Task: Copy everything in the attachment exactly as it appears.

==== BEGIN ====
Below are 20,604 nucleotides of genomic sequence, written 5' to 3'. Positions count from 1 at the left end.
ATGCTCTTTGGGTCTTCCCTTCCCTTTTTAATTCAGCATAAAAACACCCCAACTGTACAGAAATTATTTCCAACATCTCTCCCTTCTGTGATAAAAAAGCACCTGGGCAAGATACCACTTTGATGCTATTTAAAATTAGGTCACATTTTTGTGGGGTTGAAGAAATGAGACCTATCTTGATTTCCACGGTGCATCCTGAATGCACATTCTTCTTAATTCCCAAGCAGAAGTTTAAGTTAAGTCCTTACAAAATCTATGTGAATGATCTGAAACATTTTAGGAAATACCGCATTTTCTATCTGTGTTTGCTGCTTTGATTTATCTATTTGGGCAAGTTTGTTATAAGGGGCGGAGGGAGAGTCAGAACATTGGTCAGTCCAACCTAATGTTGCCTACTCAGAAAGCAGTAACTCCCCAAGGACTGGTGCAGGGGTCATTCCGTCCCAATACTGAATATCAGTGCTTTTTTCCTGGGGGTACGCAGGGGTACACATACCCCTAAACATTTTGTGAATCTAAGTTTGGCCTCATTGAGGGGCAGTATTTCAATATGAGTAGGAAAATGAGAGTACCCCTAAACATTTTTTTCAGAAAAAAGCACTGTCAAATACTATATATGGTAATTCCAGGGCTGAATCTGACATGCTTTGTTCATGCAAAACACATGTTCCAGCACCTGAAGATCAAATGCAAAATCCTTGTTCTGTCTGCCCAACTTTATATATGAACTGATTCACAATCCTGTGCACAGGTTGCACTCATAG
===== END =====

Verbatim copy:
Below are 20,604 nucleotides of genomic sequence, written 5' to 3'. Positions count from 1 at the left end.
ATGCTCTTTGGGTCTTCCCTTCCCTTTTTAATTCAGCATAAAAACACCCCAACTGTACAGAAATTATTTCCAACATCTCTCCCTTCTGTGATAAAAAAGCACCTGGGCAAGATACCACTTTGATGCTATTTAAAATTAGGTCACATTTTTGTGGGGTTGAAGAAATGAGACCTATCTTGATTTCCACGGTGCATCCTGAATGCACATTCTTCTTAATTCCCAAGCAGAAGTTTAAGTTAAGTCCTTACAAAATCTATGTGAATGATCTGAAACATTTTAGGAAATACCGCATTTTCTATCTGTGTTTGCTGCTTTGATTTATCTATTTGGGCAAGTTTGTTATAAGGGGCGGAGGGAGAGTCAGAACATTGGTCAGTCCAACCTAATGTTGCCTACTCAGAAAGCAGTAACTCCCCAAGGACTGGTGCAGGGGTCATTCCGTCCCAATACTGAATATCAGTGCTTTTTTCCTGGGGGTACGCAGGGGTACACATACCCCTAAACATTTTGTGAATCTAAGTTTGGCCTCATTGAGGGGCAGTATTTCAATATGAGTAGGAAAATGAGAGTACCCCTAAACATTTTTTTCAGAAAAAAGCACTGTCAAATACTATATATGGTAATTCCAGGGCTGAATCTGACATGCTTTGTTCATGCAAAACACATGTTCCAGCACCTGAAGATCAAATGCAAAATCCTTGTTCTGTCTGCCCAACTTTATATATGAACTGATTCACAATCCTGTGCACAGGTTGCACTCATAG